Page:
We need to respect the sovereignty of other nations, and their yearning for liberty just as we have. At a minimum we need to butt out of their affairs.

paulsur on January 27, 2016 at 8:08 PM

There are a few islands controlled by the ROC that lie very close to areas controlled by the PRC. At this point they could be taken easily, but that would cause unnecessary turmoil and delay the long-term goal of Chinese reunification.
DarkCurrent on January 27, 2016 at 7:14 PM

Nice contradictions garlic snapper lover

Mr Soames on January 27, 2016 at 8:09 PM

Wait Jazz…

Add to that another item which is sure to stir the pot a bit. Outgoing President Ma Ying-jeou, who is much friendlier with China, has scheduled a visit to another disputed Island in the South China Sea. That brought an immediate, if not terribly stern condemnation from the United States. (Reuters)

Ma’s office earlier announced that the president, who steps down in May, would fly to Itu Aba on Thursday to offer Chinese New Year wishes to residents on the island, mainly Taiwanese coastguard personnel and environmental scholars.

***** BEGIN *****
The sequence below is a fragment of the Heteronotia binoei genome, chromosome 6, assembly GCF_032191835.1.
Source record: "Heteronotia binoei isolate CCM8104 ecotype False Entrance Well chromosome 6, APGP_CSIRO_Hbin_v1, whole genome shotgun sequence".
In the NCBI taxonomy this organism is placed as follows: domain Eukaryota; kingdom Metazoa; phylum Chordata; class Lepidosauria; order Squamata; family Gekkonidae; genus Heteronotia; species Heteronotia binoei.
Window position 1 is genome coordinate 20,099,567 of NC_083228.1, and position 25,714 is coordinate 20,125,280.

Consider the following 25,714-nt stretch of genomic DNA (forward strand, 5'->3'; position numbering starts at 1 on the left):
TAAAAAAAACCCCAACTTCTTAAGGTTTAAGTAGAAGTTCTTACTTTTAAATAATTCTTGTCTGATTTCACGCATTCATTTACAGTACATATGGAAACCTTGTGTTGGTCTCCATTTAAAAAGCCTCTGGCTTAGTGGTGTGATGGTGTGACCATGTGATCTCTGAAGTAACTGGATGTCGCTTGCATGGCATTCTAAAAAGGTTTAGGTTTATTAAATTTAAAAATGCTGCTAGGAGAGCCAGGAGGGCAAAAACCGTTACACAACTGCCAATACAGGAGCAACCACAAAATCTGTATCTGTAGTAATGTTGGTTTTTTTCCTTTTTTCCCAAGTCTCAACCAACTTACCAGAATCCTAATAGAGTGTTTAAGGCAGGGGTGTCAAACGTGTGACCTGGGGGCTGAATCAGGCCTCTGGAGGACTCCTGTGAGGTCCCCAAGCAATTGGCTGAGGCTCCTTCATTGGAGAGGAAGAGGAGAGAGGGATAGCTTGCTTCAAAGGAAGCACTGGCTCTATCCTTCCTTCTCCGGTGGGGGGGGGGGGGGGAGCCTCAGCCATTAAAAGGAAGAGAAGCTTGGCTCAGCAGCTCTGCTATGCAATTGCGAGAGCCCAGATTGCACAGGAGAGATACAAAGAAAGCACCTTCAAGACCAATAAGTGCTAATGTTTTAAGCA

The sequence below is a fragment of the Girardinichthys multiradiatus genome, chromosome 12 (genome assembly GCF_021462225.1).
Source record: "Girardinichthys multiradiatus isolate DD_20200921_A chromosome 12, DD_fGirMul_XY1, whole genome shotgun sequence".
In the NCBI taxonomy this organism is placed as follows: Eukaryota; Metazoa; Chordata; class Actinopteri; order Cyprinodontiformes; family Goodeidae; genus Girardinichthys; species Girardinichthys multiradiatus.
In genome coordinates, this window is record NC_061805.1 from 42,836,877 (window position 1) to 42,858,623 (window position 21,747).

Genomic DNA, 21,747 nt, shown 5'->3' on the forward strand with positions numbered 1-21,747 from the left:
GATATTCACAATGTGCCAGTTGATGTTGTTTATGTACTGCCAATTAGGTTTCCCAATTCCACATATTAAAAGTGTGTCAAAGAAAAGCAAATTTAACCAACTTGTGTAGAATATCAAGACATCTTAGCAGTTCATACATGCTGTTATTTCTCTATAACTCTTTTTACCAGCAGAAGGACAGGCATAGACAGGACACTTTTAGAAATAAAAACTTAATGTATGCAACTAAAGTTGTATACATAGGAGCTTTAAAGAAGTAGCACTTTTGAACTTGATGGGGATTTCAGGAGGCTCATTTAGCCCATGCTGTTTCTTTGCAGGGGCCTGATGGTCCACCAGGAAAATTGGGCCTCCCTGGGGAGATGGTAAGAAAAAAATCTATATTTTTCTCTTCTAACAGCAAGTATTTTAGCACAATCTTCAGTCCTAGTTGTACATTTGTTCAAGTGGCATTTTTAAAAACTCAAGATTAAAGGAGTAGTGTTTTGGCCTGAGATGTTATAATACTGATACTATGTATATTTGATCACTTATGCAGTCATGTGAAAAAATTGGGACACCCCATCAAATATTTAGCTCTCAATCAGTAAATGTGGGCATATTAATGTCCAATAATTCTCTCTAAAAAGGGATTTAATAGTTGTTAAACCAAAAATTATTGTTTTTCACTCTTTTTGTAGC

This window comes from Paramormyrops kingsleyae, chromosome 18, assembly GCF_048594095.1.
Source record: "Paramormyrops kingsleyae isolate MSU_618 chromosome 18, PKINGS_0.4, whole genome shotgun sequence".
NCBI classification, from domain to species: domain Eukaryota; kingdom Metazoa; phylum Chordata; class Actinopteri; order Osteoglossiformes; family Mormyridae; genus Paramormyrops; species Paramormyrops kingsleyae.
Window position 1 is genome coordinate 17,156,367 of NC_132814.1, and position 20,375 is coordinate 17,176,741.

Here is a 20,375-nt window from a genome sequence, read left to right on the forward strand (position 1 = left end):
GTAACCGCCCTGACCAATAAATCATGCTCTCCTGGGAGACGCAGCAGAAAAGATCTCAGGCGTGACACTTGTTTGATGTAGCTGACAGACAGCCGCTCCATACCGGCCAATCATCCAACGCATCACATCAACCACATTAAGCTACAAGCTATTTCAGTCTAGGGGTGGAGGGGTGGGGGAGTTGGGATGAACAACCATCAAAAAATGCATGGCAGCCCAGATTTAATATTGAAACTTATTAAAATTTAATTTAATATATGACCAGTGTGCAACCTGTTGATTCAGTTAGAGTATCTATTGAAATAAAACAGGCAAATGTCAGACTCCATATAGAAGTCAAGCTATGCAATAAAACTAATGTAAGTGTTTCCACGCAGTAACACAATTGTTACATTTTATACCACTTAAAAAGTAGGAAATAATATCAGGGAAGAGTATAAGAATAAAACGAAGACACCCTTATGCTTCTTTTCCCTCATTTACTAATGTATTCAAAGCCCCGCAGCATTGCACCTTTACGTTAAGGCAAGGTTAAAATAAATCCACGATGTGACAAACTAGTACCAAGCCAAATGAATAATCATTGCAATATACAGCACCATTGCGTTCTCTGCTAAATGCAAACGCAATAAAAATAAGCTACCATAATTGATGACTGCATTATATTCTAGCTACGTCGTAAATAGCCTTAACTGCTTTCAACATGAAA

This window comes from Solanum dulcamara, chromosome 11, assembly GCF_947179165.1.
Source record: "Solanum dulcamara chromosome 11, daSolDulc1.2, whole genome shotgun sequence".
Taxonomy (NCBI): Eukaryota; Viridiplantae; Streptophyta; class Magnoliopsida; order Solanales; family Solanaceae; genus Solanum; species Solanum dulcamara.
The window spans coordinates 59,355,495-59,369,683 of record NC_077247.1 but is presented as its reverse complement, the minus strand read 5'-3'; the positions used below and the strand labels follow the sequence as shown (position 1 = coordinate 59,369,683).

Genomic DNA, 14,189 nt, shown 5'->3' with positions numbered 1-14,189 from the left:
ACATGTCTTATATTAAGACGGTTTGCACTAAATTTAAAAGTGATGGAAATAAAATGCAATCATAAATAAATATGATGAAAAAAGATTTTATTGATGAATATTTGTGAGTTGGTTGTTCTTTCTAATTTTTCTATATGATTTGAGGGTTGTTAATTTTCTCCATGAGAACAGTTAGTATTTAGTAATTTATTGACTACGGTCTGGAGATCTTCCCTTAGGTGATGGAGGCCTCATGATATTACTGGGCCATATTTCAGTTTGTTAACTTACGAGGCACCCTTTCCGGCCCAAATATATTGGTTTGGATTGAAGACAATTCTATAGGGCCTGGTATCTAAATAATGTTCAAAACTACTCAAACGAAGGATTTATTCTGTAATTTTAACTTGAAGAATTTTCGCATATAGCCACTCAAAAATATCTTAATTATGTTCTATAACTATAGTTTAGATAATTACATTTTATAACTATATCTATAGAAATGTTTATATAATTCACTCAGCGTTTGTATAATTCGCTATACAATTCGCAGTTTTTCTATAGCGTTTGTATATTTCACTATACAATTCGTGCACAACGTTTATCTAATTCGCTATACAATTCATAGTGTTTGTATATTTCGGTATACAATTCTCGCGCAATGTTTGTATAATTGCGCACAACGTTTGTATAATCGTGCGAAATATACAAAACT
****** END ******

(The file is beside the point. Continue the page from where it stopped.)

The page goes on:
It’s hard to knock Taiwan too much for standing their ground

If this action was by the PRC rather than the ROC wouldn’t you condemn it as an aggressive action by ‘China’ against American ‘allies’ such as ‘Taiwan’?

DarkCurrent on January 27, 2016 at 8:10 PM

Mr Soames on January 27, 2016 at 8:09 PM

You still haven’t figured out how to use the edit controls? A caveman could do it.

DarkCurrent on January 27, 2016 at 8:12 PM